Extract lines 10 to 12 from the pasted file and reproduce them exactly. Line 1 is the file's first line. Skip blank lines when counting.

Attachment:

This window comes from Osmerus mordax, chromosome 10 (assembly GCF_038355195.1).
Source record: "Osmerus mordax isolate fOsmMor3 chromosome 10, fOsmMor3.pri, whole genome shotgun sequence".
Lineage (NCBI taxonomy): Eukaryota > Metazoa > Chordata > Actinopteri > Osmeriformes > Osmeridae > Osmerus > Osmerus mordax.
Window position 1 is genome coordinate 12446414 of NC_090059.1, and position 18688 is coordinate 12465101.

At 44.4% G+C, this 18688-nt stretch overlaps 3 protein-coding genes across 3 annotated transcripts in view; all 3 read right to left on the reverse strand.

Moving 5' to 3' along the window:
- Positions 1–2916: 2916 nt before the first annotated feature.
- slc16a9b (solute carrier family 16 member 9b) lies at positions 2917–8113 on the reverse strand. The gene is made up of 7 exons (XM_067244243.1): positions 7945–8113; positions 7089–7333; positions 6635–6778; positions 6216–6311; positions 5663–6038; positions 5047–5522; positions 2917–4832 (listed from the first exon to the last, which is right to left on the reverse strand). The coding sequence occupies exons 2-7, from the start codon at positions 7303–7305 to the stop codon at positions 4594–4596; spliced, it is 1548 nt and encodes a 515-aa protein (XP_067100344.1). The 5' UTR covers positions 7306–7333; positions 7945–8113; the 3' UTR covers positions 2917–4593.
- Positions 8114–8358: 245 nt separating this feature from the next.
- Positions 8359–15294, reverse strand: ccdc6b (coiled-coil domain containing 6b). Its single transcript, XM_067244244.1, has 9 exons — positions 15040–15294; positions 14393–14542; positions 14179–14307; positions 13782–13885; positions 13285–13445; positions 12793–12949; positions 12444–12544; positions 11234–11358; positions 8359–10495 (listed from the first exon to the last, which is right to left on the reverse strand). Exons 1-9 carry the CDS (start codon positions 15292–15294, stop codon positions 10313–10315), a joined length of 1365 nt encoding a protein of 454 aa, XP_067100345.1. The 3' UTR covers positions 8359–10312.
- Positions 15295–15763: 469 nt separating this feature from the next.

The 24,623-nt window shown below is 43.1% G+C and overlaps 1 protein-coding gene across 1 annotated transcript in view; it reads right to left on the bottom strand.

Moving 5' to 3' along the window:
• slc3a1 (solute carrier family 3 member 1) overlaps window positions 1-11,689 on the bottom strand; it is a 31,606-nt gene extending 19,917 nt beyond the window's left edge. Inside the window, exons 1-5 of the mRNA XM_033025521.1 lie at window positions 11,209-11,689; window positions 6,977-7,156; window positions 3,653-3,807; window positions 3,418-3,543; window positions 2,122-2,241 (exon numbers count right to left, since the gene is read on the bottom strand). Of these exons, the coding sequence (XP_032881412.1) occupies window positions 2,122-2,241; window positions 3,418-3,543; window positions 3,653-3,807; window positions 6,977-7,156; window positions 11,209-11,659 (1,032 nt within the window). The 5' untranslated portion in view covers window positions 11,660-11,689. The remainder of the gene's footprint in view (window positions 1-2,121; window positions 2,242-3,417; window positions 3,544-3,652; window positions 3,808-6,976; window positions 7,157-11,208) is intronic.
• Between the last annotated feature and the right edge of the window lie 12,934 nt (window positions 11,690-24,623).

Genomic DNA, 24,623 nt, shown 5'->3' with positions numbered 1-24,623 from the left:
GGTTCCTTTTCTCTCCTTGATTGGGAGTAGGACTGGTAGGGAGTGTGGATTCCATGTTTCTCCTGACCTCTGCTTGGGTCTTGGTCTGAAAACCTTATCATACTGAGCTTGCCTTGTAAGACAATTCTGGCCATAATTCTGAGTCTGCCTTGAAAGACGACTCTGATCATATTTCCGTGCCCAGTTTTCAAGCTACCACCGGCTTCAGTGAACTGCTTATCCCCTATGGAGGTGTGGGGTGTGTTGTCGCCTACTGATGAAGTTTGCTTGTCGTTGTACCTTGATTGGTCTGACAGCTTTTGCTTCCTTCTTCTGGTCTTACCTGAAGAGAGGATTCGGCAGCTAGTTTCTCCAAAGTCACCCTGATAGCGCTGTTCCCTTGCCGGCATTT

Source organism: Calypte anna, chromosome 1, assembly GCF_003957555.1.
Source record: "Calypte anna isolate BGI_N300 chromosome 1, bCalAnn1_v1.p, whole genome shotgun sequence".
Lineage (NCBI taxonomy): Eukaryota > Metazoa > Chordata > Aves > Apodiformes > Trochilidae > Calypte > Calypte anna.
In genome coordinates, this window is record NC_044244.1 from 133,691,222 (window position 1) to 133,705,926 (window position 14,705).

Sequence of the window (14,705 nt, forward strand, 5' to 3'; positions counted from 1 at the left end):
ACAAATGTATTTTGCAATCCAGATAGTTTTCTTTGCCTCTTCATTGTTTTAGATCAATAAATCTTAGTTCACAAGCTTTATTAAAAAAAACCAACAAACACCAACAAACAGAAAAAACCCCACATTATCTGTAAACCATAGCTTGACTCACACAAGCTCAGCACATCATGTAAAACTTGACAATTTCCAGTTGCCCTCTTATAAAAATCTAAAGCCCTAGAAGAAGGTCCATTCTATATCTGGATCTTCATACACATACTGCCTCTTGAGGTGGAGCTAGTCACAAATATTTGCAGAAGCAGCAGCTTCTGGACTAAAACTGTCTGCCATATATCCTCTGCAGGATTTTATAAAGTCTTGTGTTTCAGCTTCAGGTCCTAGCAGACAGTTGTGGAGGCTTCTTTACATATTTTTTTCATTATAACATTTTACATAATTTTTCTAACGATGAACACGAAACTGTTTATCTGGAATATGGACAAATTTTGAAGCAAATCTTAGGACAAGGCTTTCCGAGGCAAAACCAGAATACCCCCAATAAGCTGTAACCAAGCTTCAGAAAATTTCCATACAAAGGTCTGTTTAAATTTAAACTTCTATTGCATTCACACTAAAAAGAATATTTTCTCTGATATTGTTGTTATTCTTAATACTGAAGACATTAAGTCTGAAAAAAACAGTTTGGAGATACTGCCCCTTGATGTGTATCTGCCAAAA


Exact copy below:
- Positions 8359–15294, reverse strand: ccdc6b (coiled-coil domain containing 6b). Its single transcript, XM_067244244.1, has 9 exons — positions 15040–15294; positions 14393–14542; positions 14179–14307; positions 13782–13885; positions 13285–13445; positions 12793–12949; positions 12444–12544; positions 11234–11358; positions 8359–10495 (listed from the first exon to the last, which is right to left on the reverse strand). Exons 1-9 carry the CDS (start codon positions 15292–15294, stop codon positions 10313–10315), a joined length of 1365 nt encoding a protein of 454 aa, XP_067100345.1. The 3' UTR covers positions 8359–10312.
- Positions 15295–15763: 469 nt separating this feature from the next.

The 24,623-nt window shown below is 43.1% G+C and overlaps 1 protein-coding gene across 1 annotated transcript in view; it reads right to left on the bottom strand.